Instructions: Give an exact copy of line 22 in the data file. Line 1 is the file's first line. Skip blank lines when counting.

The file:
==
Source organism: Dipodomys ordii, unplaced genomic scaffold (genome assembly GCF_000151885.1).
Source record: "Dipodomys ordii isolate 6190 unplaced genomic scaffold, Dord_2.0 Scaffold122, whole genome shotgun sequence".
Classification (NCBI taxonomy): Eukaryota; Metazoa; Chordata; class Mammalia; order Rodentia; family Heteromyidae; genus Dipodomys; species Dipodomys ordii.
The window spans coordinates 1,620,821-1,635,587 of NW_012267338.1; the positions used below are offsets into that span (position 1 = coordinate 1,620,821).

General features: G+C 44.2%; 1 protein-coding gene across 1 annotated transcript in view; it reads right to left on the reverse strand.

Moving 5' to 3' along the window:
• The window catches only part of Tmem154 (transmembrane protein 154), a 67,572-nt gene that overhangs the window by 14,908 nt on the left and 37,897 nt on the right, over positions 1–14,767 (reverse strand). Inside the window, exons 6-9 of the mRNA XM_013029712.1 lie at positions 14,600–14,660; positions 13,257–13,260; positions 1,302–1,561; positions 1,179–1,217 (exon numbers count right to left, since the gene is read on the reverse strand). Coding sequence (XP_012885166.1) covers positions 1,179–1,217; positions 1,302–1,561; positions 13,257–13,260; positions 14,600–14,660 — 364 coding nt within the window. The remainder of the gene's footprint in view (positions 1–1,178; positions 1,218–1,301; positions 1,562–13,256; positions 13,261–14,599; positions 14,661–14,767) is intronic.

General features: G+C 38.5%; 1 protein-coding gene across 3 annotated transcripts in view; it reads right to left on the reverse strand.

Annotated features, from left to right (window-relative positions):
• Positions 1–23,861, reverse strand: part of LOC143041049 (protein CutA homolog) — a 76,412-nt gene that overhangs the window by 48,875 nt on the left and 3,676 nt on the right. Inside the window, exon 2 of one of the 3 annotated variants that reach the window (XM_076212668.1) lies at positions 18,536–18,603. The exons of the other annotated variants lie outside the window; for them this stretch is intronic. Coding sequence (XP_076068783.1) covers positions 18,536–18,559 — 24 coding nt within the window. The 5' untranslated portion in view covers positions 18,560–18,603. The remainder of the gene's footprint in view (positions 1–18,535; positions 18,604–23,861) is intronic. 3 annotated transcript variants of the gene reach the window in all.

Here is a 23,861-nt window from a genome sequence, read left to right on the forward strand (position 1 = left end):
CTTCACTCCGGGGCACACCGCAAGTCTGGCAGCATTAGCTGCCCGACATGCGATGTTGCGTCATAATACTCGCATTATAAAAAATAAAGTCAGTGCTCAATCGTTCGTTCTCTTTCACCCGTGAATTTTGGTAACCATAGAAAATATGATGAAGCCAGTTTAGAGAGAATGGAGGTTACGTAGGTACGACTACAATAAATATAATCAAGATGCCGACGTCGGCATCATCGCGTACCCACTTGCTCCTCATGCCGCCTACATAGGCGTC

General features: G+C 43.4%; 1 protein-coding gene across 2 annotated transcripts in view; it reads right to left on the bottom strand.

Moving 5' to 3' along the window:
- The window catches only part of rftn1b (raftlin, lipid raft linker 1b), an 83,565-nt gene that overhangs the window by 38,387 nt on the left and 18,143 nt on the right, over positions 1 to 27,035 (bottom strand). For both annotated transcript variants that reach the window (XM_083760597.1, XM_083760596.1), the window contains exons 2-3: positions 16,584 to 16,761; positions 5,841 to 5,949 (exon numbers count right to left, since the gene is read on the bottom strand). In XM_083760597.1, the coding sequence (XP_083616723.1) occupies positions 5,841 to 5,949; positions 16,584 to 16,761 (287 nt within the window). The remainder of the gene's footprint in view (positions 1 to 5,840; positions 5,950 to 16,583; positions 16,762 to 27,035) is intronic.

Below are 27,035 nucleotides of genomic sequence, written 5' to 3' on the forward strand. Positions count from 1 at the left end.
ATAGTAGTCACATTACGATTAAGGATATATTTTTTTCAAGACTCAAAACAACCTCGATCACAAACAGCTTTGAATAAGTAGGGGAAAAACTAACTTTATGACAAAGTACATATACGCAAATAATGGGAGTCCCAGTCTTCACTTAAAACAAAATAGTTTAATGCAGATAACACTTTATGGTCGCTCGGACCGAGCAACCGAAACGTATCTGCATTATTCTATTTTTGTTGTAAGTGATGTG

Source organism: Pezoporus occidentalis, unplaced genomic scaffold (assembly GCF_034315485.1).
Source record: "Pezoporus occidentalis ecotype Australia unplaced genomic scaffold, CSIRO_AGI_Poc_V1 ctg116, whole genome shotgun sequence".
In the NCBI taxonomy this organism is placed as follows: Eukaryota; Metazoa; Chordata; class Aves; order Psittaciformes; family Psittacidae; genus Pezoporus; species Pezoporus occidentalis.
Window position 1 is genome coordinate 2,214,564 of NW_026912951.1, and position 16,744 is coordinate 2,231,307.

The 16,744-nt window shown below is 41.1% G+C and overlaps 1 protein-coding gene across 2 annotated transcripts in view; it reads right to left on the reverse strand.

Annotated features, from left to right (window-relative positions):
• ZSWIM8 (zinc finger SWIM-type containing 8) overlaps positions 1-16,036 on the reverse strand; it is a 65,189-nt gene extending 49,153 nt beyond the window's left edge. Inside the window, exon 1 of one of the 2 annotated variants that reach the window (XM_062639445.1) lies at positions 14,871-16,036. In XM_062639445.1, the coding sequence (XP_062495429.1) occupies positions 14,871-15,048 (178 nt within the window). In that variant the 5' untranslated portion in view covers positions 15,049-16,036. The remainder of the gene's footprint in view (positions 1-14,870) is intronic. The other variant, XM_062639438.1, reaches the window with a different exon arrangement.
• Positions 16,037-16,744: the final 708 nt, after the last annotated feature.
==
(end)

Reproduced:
The 16,744-nt window shown below is 41.1% G+C and overlaps 1 protein-coding gene across 2 annotated transcripts in view; it reads right to left on the reverse strand.